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Mean Greens

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Mean Greens isn’t as solid as The In Sound from the previous year, but it's a more crucial album because it shows Eddie Harris’s style starting to really loosen up for the first time. He expands his core backing trio (Cedar Walton, Ron Carter, and Billy Higgins) with conguero Ray Barretto, percussionist-trumpeter Ray Codrington, organist Sonny Phillips and second percussionist-drummer Bucky Taylor. As if to ease the transition for older listeners, Mean Greens includes some relatively straightforward tracks in the mold of Harris’ older work. “It Was A Very Good Year” echoes Harris’ 1961 hit “Exodus,” while “Without You” is one of his most moving wistful ballads. However, the best songs push the boundaries. You can feel him starting to break the reins in the title song, which shows his tenor beginning to poke and groan in the manner of a forest beast just waking up from hibernation. The party starts in earnest with the rollicking Calypso of “Yeah, Yeah, Yeah” and continues through “Listen Here,” which finds Harris switching to electric keyboard for a funky duel with Phillips’ sanctified organ.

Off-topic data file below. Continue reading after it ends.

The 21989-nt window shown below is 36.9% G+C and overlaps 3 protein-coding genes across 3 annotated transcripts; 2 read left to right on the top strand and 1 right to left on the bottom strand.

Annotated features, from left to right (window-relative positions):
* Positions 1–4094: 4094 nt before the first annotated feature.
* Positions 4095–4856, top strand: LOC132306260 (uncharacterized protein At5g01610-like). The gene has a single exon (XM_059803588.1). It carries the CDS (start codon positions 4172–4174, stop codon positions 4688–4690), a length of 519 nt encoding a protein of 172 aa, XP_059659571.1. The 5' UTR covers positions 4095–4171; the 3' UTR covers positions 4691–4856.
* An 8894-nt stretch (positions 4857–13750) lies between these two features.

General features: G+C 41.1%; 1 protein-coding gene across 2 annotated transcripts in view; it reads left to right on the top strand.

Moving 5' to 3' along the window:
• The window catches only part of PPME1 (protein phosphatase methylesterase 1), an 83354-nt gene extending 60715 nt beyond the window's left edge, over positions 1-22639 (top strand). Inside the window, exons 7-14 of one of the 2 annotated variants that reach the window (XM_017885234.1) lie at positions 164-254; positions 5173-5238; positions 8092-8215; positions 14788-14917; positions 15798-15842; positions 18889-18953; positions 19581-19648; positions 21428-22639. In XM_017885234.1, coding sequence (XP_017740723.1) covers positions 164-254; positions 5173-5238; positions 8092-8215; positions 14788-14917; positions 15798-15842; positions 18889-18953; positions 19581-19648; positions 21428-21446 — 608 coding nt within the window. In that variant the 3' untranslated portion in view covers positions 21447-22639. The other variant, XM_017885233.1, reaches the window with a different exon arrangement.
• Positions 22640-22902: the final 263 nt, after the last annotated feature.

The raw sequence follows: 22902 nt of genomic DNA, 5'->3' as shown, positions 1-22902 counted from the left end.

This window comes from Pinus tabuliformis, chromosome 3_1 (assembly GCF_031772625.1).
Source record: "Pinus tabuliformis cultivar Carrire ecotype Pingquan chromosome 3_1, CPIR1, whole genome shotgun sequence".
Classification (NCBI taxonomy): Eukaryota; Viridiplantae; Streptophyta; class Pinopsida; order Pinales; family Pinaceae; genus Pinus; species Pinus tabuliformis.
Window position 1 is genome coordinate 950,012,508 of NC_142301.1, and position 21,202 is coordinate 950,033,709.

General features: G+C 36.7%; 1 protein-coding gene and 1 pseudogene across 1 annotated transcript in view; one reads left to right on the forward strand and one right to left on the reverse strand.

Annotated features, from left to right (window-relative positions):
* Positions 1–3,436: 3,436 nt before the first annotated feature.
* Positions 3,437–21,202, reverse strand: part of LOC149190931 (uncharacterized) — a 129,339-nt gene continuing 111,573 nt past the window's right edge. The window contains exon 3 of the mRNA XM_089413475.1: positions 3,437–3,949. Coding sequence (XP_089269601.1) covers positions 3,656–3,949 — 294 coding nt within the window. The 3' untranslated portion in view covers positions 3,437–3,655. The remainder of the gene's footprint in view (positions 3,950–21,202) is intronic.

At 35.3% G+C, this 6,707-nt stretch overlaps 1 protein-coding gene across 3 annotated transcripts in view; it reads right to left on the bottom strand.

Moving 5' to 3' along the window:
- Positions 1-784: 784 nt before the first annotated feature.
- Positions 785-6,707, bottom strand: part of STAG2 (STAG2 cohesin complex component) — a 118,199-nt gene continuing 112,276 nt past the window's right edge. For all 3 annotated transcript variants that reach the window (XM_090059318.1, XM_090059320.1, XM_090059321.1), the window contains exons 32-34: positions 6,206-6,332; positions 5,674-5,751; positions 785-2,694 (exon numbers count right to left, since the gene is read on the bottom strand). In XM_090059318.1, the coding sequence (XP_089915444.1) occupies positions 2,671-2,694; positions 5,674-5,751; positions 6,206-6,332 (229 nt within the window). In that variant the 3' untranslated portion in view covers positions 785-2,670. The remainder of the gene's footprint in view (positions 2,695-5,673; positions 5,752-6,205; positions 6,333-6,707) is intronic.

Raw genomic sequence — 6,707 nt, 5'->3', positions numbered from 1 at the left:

Customer Reviews

In the matrix

Eddie Harris must be in the matrix, ya know?


Born: October 20, 1934 in Chicago, IL

Genre: Jazz

Years Active: '60s, '70s, '80s, '90s

Long underrated in the pantheon of jazz greats, Eddie Harris was an eclectic and imaginative saxophonist whose career was marked by a hearty appetite for experimentation. For quite some time, he was far more popular with audiences than with critics, many of whom denigrated him for his more commercially successful ventures. Harris' tastes ranged across the spectrum of black music, not all of which was deemed acceptable by jazz purists. He had the chops to handle technically demanding bop, and the...
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Mean Greens, Eddie Harris
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  • $4.99
  • Genres: Jazz, Music, Hard Bop
  • Released: 1966

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